Hospital officials were pushing for a decision by the end of the year to avoid escalating building costs. The MVC schedule was designed to meet that goal.
But last week it appeared that the inclusion in the plan of an off-site employee parking lot, which was not part of the formal application under review and had attracted the ire of neighbors, would forestall an expected vote. The MVC took steps to reopen the public hearing in order to correct the procedural misstep.
Instead, the hospital decided to unhook the parking lot and the MVC agreed not to make it an issue. That informal agreement paved the way for last week's vote and provided the hospital with more time to find a solution for its parking needs.
When making a decision to permit a DRI, the MVC is free to add conditions to its approval that can significantly affect a project and add to the developer's costs. Possible conditions are often discussed among the LUPC and may arise from staff or commission recommendations. Often, as was the case with the hospital, the applicant, anticipating what could be an issue, offers specific conditions.
But commissioners may also propose conditions during the discussion prior to a vote. The condition can be based on new information or simply a notion that occurred to an individual commissioner at the time.
If a majority of commissioners agree, the condition is added. The applicant has no opportunity to object or provide any qualifying information. If the applicant considers the condition onerous he or she must wait until the MVC issues a written decision and then reappear and ask that it be altered.
On Thursday evening, Ms. Brown reviewed the LUPC report and the list of conditions ranging across the board. The list includes a requirement to elevate the emergency generator and fuel tank 18 inches and to return to the MVC with a landscaping plan for its approval.
Noting the detailed work by the LUPC, Ms. Sibley proposed that she read the main headings beginning with the findings of fact and the commission only stop on request.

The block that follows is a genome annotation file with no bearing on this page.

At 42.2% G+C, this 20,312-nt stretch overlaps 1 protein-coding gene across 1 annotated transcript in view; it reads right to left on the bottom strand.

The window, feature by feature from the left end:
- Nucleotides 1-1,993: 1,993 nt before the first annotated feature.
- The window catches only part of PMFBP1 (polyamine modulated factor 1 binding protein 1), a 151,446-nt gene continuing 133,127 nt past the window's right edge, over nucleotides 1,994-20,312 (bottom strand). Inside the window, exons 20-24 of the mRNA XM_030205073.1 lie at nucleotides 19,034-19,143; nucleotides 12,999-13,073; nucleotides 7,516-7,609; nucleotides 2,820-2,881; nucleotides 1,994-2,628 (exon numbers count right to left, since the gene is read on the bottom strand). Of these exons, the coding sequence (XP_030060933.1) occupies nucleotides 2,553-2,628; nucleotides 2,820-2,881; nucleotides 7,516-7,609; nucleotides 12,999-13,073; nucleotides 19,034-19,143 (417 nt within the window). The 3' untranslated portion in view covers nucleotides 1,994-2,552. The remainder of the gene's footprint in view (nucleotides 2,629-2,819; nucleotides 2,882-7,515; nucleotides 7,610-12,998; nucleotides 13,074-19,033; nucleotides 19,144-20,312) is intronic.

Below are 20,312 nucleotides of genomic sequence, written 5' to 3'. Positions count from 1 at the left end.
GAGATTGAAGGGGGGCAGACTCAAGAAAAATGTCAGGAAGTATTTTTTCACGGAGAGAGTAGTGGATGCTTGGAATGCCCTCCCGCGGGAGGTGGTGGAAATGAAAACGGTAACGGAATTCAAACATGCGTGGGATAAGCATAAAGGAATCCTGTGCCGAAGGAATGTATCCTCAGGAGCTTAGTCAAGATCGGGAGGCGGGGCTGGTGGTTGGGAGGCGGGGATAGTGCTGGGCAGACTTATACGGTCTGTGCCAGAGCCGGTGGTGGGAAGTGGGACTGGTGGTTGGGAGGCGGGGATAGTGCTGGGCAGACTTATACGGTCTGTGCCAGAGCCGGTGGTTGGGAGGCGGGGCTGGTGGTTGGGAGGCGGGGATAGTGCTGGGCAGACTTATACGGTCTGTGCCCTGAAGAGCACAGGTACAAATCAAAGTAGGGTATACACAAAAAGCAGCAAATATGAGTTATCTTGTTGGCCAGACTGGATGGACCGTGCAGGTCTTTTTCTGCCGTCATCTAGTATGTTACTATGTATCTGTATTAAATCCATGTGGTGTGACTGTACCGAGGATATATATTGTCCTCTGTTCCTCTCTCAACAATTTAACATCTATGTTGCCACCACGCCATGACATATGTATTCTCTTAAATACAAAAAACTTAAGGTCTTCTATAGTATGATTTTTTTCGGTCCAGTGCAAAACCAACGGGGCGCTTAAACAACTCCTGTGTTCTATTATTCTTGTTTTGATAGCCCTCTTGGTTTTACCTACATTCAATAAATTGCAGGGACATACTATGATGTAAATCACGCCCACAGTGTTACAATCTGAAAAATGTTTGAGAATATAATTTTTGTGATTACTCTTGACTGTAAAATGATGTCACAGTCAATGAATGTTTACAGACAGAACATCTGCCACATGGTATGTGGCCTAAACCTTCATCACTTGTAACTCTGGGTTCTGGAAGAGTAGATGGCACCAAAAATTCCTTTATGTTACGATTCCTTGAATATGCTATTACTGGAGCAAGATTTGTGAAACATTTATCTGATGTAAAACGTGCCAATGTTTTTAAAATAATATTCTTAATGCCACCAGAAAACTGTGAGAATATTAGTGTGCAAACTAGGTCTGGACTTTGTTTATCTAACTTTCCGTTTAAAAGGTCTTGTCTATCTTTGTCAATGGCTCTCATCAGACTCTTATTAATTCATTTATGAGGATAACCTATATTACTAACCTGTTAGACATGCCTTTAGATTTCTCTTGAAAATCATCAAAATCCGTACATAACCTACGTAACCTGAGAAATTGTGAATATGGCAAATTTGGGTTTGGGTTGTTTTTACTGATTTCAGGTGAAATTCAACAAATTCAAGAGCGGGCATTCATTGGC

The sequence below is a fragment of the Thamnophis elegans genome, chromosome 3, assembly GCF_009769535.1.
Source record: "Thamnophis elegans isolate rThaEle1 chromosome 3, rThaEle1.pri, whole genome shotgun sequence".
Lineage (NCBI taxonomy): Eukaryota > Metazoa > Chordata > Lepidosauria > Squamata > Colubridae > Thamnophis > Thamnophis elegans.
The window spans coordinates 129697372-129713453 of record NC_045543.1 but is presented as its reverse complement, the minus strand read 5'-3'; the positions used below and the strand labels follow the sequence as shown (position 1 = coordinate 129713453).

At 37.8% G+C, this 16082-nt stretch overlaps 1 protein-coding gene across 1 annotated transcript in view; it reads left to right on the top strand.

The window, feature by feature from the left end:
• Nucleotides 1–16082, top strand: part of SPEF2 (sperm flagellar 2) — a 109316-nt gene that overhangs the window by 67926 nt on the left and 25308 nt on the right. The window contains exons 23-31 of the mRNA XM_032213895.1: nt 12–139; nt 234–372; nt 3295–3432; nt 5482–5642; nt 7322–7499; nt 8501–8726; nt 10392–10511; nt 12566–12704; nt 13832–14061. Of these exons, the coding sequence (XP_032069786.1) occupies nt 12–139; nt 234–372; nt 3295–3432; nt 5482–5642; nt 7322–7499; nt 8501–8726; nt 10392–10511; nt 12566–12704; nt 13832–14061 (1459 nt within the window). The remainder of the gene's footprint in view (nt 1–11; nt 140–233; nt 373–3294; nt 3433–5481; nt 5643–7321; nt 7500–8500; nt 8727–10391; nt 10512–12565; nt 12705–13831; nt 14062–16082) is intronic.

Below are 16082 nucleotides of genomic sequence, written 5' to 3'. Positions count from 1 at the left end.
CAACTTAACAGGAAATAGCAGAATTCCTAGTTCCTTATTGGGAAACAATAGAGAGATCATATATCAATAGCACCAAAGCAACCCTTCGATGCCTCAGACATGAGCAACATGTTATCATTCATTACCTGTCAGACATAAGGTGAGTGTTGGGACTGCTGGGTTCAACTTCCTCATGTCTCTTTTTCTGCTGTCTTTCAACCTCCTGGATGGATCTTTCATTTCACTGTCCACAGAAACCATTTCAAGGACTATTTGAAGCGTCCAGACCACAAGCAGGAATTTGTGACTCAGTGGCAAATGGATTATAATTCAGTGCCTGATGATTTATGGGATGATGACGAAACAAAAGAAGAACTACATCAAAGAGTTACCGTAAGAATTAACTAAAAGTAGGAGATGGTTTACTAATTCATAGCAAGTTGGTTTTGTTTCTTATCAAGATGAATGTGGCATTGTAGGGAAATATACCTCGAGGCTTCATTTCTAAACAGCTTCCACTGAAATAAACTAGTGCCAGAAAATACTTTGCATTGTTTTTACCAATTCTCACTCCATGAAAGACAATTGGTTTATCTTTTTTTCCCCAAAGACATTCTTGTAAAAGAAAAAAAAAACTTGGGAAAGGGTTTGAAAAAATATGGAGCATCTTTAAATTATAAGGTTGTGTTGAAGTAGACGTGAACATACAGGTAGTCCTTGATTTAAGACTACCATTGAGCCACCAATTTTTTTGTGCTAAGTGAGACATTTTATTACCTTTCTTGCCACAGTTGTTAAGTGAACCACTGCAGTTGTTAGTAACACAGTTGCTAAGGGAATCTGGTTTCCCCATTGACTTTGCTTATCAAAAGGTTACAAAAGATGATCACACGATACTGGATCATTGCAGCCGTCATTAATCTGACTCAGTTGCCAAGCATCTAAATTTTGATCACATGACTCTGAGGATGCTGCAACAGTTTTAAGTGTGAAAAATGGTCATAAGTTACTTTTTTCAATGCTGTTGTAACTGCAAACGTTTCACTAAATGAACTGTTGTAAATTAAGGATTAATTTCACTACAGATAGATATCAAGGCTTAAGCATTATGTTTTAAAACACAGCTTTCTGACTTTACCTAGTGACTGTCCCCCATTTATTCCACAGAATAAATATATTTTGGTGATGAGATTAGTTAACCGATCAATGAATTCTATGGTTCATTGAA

With brief stops to discuss punctuation, sea level rise and language, the finding of facts was laid to rest and the commissioners moved to the conditions. Mimi Davisson of Oak Bluffs noted that most of the conditions were offered by the hospital. MVC veteran that she is, Ms. Brown pointed out that they would probably have been conditions if they had not come as offers.
As the review proceeded, the commissioners tinkered. Jim Powell of West Tisbury asked that the word "remove" be added to an "offer" by the hospital to decommission and demolish its existing on-site wastewater treatment plant.
"I will add remove if it makes you happy," said Ms. Sibley.
While acknowledging that it would be "a novelty" Ms. Sargent suggested adding a condition that the hospital report to the MVC on incentives designed to promote bicycle use. She also questioned whether the MVC should reference the type of brick to be used on the building façade.
Ms. Sibley pondered asking the MVC to add a condition to minimize light spillage from unused hospital rooms at night. She settled on a recommendation.
Mr. Best wanted the MVC to put more stringent conditions on the hospital to promote alternative energy use. Kathy Newman of Aquinnah pointed out that the hospital plan would qualify it for certification in the Leadership in Energy and Environmental Design certification program, possibly the first such certified hospital in the state.
"Remember what we have before us is a motion to approve with conditions," Ms. Sibley said at the end of the benefits and detriments discussion. "We have beaten the conditions to death, to the point of needing life support."
Mr. Best, with support from Ms. Sargent and Jim Athearn of Edgartown, pushed for additional language, to explore the cost-effectiveness. He recommended an energy audit by a third party, possibly Kate Warner of West Tisbury, and a report back to the MVC. This week, the MVC staff drafted a letter containing that recommendation, along with several others, which will be sent to the hospital but will not be included in the commission's written decision.
One proposed change that was welcomed by the hospital concerned the requirement to provide off-site parking. After some discussion, the MVC agreed to require a parking plan prior to the issuance of a certificate of occupancy rather than the issuance of a building permit.
This week Mr. Sweet and Mr. Walsh said they were happy with the vote and anxious to keep moving forward. Both men said that they were disappointed that some commissioners implied that they were not being forthright regarding the financial calculus that led to the decision to build on the current site.
Mr. Sweet said it was hard to hear the data presented by the hospital questioned and in some cases dismissed outright. But he added, "Overall, I felt pretty good."